The second videotape pass involved taking ten measurements per hour (every 6 min) of the frequency (cycles per second) at which Myrmarachne individuals waved their first pair of legs and the amplitude (in mm) of the leg movement.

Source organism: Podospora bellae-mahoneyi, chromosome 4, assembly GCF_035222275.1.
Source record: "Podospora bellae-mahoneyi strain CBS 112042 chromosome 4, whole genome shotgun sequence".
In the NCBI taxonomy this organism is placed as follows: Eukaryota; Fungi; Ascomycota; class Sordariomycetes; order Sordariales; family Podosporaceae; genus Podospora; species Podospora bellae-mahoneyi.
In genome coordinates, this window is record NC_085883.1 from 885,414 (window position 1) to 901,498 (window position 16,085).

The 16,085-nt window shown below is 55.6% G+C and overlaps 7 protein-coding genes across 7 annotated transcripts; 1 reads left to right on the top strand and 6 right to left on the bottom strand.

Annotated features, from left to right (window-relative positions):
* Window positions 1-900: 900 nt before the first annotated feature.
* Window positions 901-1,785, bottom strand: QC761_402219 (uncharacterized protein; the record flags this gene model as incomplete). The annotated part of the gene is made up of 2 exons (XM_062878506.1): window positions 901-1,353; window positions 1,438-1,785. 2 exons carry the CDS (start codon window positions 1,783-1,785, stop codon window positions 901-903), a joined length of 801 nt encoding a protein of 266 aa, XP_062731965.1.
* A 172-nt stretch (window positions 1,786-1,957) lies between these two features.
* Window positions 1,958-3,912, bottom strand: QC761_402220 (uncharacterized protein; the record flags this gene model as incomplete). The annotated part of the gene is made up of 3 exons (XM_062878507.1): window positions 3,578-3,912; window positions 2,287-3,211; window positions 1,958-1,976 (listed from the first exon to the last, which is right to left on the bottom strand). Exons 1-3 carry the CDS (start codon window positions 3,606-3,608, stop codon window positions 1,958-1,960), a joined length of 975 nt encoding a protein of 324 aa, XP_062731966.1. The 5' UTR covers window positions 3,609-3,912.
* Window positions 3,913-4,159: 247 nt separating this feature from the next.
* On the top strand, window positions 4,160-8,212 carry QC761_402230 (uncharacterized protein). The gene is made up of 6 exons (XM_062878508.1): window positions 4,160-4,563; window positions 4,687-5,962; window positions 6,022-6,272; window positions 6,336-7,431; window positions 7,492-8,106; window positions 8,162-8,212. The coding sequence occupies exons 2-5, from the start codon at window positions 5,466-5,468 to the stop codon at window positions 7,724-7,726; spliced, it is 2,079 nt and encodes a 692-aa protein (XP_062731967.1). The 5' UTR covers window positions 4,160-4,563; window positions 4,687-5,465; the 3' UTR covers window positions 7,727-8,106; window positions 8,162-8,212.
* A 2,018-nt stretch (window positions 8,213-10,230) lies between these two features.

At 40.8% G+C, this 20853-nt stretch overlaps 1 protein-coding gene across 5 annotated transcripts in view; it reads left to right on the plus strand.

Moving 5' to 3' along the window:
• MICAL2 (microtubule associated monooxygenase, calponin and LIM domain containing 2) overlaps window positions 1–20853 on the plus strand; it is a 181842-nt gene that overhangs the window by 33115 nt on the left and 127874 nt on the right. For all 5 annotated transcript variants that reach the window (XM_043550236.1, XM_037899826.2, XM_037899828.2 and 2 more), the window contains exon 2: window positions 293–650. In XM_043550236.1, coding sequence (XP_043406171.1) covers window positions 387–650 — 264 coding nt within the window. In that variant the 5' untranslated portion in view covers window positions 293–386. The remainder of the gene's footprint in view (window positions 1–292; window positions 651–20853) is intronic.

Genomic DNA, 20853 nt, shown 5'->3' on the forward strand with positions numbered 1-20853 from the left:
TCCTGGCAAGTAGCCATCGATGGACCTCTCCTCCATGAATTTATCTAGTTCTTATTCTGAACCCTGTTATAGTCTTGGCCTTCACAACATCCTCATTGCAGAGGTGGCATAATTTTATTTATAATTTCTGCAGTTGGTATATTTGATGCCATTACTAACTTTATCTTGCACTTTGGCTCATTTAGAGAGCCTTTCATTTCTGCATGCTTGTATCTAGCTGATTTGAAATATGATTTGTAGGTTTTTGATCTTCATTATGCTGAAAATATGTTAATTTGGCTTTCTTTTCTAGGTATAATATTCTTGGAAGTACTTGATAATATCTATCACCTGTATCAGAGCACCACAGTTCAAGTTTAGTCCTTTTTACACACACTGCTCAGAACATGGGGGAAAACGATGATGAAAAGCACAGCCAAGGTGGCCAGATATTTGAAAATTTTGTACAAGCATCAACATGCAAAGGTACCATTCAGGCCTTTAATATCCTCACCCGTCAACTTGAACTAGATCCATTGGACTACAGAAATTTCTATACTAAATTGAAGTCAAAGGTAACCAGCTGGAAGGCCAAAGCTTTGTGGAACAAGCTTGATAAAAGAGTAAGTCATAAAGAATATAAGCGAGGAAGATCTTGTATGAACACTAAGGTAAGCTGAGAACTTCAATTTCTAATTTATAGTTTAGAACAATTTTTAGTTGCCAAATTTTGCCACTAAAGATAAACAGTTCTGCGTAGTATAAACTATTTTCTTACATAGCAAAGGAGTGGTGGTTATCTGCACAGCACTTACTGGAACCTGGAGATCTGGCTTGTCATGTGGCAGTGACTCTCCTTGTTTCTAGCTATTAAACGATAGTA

When measuring the frequency, one cycle was taken to be the movement of the leg from one point through both top and bottom extremities and back to the starting point. The amplitude was measured from the highest apex of the tip of leg I to the substrate. To avoid negative values, the substrate was chosen as a starting point for the amplitude measurement since the leg I waving often started from the substrate. At the same time co-occurring activities were recorded, namely whether or not the Myrmarachne was moving (walking or running), whether it was bobbing its opisthosoma and whether or not it had the ant in its field of vision (i.e., it was facing the ant with its anterior median eyes). Again, these variables were recorded to find any possible correlations with the leg I movement. This part of the study was also carried out to find interspecific differences in Myrmarachne with regard to the average speed and amplitude of the leg waving. The same measurements were recorded for the frequency (cycles/second) and amplitude of antennal movements in the model ant species.